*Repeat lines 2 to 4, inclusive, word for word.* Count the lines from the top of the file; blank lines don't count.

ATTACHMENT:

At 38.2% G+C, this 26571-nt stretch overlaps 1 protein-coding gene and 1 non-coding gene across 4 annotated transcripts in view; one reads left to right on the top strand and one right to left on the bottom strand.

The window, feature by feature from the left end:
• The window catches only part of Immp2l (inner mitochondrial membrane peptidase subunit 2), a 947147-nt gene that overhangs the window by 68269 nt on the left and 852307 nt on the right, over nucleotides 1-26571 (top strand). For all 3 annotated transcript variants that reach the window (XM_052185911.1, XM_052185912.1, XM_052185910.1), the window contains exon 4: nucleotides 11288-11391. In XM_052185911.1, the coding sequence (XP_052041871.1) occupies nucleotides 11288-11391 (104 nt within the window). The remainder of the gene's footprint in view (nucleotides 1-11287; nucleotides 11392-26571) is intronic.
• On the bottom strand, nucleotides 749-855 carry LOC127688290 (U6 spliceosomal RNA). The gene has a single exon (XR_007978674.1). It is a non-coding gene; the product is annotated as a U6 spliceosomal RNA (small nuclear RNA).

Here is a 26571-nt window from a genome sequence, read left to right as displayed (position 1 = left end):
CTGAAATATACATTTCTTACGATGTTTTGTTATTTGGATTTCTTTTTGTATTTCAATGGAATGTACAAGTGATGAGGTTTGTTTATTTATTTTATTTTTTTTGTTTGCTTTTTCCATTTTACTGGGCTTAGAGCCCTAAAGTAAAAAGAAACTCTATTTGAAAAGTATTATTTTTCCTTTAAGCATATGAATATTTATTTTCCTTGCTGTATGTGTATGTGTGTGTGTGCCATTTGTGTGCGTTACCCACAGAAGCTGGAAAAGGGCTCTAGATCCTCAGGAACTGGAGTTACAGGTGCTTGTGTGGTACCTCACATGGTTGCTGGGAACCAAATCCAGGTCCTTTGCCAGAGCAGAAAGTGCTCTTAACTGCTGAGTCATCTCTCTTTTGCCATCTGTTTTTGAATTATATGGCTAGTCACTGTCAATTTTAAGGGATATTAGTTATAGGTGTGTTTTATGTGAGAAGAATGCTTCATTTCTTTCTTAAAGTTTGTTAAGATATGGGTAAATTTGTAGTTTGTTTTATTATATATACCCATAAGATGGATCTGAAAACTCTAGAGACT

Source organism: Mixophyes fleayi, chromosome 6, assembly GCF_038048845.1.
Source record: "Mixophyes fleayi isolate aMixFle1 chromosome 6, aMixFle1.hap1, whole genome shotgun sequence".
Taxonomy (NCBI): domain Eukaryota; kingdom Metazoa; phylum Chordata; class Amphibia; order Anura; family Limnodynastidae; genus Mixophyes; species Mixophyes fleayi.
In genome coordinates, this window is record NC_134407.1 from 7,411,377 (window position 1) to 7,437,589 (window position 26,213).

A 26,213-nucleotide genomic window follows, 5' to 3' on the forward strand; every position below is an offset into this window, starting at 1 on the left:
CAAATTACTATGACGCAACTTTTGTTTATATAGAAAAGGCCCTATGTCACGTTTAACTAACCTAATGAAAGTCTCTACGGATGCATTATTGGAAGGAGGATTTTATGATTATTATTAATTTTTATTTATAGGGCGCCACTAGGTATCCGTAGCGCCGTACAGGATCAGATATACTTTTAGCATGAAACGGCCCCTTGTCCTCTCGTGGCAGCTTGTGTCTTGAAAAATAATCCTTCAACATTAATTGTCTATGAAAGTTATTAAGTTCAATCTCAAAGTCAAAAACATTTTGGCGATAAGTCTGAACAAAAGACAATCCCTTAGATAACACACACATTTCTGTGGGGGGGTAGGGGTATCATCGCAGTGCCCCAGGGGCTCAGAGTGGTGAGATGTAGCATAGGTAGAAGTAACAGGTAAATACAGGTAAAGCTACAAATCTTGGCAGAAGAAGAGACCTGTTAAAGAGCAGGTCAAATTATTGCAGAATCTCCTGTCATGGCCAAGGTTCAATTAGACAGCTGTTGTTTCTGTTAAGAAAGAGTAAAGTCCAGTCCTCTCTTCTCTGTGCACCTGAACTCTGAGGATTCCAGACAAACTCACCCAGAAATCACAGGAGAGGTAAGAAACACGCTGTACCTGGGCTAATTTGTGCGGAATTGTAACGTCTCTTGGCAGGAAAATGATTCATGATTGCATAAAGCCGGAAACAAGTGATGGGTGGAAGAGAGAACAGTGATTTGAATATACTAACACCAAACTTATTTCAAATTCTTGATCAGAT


The window, feature by feature from the left end:
• The window catches only part of Immp2l (inner mitochondrial membrane peptidase subunit 2), a 947147-nt gene that overhangs the window by 68269 nt on the left and 852307 nt on the right, over nucleotides 1-26571 (top strand). For all 3 annotated transcript variants that reach the window (XM_052185911.1, XM_052185912.1, XM_052185910.1), the window contains exon 4: nucleotides 11288-11391. In XM_052185911.1, the coding sequence (XP_052041871.1) occupies nucleotides 11288-11391 (104 nt within the window). The remainder of the gene's footprint in view (nucleotides 1-11287; nucleotides 11392-26571) is intronic.
• On the bottom strand, nucleotides 749-855 carry LOC127688290 (U6 spliceosomal RNA). The gene has a single exon (XR_007978674.1). It is a non-coding gene; the product is annotated as a U6 spliceosomal RNA (small nuclear RNA).